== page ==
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Highlights from the President's FY17 Department of Labor Budget Request

February 12, 2016

Enacted FY16 funding is used for comparisons unless otherwise noted.
The president’s FY17 budget proposal would provide $12.8 billion in discretionary funding for the Department of Labor (DOL), a 4.9 percent increase from FY16. Priority items supported in the budget are apprenticeships, career navigation tools, and additional reforms recommended in the Workforce Innovation and Opportunity Act (WIOA).

Under the proposed FY17 budget, WIOA Formula Grants to states and localities providing training and employment services would be funded at $2.8 billion (5 percent increase), the first time since the law’s enactment that these grants would be funded at their full authorized level.

The Employment Training Administration (ETA), which provides employment assistance, labor market information, job training, and income support through a variety of programs would receive $9.5 billion in discretionary funds, a 3.5 percent increase. Within this amount, the ETA would receive $3.5 billion (5.7 percent increase) in funding for training and employment services through a variety of programs, including:

  • $90 million (no change from FY16 enacted) for Apprenticeship Grants, supporting innovative, job-driven approaches that result in the growth of Registered Apprenticeship programs that train workers with 21st century skills that meet employer and industry workforce needs;
  • $84.5 million (no change from FY16 enacted) to support the YouthBuild Program, providing at-risk high school dropouts ages 16-24 with education and occupational skills training;
  • $842.4 million (3.3 percent increase) for Adult Employment and Training Activities, helping to prepare lower-skilled adult workers for good jobs through formula grants to states;
  • $902.1 million (3.3 percent increase) for Youth Activities, serving both in-school and out-of-school youth between the ages of 14 and 24 years, helping them to obtain skills and education needed to succeed in the knowledge-based economy;
  • $40 million for the Workforce Data Quality Initiative, providing competitive grants to states to support the development and enhancement of longitudinal data systems that integrate education and workforce data in order to track the employment and educational outcomes of WIOA program participants; and,
  • $1.3 billion (7.4 percent increase) for Dislocated Workers Employment and Training Activities, serving as a primary vehicle to help workers who have lost their jobs gain new skills and find work in growing sectors;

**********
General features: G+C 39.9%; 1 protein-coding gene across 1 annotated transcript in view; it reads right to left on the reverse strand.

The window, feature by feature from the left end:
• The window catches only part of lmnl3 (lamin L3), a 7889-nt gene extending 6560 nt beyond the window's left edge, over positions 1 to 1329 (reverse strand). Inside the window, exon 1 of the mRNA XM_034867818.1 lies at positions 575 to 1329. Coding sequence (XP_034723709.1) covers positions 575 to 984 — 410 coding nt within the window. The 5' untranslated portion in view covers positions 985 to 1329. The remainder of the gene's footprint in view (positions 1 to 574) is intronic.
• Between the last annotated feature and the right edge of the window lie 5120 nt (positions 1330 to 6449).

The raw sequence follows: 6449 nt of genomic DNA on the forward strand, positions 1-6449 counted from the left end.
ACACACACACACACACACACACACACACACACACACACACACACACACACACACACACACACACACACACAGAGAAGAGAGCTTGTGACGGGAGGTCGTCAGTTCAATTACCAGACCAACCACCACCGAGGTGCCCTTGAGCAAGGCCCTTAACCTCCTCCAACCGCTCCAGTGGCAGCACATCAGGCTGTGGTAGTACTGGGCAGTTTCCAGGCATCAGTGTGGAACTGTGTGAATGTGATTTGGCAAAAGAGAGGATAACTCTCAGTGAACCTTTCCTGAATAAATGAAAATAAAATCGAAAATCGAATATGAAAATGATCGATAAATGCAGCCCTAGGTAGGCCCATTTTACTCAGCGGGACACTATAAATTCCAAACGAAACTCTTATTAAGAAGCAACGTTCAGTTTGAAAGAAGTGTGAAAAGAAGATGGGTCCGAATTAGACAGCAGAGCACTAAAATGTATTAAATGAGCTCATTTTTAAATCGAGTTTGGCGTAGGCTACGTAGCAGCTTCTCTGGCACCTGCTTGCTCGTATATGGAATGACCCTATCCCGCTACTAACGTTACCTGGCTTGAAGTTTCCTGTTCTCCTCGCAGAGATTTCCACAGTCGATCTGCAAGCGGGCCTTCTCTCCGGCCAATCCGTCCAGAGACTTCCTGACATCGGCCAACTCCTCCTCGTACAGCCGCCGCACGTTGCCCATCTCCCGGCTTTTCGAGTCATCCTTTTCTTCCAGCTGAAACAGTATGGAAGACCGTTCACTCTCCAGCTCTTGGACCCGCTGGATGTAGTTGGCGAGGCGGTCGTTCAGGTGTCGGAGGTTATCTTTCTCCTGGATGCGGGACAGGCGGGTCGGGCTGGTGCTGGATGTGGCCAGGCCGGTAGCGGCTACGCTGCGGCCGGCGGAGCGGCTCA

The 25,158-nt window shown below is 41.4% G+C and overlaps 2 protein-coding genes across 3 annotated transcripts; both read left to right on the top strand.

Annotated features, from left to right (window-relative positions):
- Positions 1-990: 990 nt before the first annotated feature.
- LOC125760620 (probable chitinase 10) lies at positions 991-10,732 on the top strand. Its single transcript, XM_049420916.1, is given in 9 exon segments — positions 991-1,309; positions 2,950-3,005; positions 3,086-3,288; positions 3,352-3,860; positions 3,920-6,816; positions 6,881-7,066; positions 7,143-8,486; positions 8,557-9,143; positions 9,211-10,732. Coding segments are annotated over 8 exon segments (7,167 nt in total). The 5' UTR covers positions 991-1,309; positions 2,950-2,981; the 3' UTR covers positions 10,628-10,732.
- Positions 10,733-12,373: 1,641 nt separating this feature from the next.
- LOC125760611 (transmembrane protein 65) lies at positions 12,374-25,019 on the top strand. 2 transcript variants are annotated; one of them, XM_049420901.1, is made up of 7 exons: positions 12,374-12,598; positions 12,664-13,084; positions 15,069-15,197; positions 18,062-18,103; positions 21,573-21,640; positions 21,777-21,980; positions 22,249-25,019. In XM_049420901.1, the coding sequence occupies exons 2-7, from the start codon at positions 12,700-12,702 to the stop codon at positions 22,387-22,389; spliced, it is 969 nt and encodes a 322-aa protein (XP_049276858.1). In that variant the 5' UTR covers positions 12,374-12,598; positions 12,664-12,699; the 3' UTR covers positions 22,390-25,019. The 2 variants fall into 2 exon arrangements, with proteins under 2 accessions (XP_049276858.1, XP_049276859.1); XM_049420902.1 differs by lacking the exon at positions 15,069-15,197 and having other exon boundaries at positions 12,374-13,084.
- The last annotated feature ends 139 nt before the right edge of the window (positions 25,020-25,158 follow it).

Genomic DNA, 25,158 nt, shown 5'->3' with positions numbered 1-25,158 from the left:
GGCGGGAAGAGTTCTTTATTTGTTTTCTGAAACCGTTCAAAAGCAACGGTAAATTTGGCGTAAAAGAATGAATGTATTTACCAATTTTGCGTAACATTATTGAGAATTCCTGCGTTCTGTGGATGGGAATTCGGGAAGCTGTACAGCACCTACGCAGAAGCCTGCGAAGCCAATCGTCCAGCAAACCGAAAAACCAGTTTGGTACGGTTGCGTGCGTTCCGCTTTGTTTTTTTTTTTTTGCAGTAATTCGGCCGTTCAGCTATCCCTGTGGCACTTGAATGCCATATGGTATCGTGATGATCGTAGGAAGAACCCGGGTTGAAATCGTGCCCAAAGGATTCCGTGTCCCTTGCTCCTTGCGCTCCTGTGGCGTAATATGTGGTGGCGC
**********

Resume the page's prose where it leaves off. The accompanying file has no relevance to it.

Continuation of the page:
Under the proposed budget, the Job Corps program would receive $1.8 billion (3.9 percent increase) in FY17. The nation’s largest career technical training and education program for youth, this program helps prepare young people for jobs in high-demand occupations with good wage potential.

The budget includes $12.5 million in new funding for several mandatory Job-Driven Training Proposals, initiatives that combine strong employer engagement with high-quality training to create pathways for workers in high-growth occupations. These programs include:

  • $2 billion for the Apprenticeship Training Fund, comprised of: $1.3 billion in flexible funding to states for strategies that increase employer participation in the apprenticeship model; $500 million for an innovation fund that rewards partnerships between states, cities, regions, nonprofits, employers, unions, intermediaries, and training providers to assist employers in expanding apprenticeship; and, $200 million to support the development and expansion of youth apprenticeships and pre-apprenticeship programs;
  • $3 billion over five years in mandatory funding for the American Talent Compact, for training efforts that feature strong industry partnerships and focus on in-demand sectors;
  • $2 billion over five years for Career Navigators and the WIOA Workforce Data Science and Innovation Fund, which would provide: $1.5 billion over five years to launch a Career Navigators program that would proactively reach out to individuals who have exhausted unemployment insurance, dropped out of the labor force, and are only able to find part-time work; and, $500 million over five years for the Workforce Data Science and Innovation Fund that focuses on reducing the costs and increasing the quality of integrated state labor data systems, establishing a Center of Excellence for data science and development services; and,
  • $5.5 billion over four years for the Opening Doors for Youth Program, committed to expanding skills for opportunity youth – those who are out-of-school and at-risk. Within this amount, $1.5 billion would support summer job opportunities linked to career information and training opportunities, and another $2 billion would go toward investing in first jobs for opportunity youth, providing up to a year of paid work. An additional $2 billion would be used to launch Connecting for Opportunities, a grant program that seeks to transform communities that have been particularly impacted with high rates of youth disengagement and unemployment.

Using National Reserve Funds, the DOL provides grants to states that have recently experienced a significant dislocation event such as a mass layoff or plant closing, supplementing job training formula grants to expand the capacity of states and local communities to provide reemployment services and job training. The FY17 budget request includes $230.9 million for the National Reserve Account, a 4.5 percent increase. As part of his plan to invest in coal communities, the president’s proposed FY17 budget would provide $20 million of the requested amount to specifically support workers dislocated from the coal economy.

fy17budget, federal budget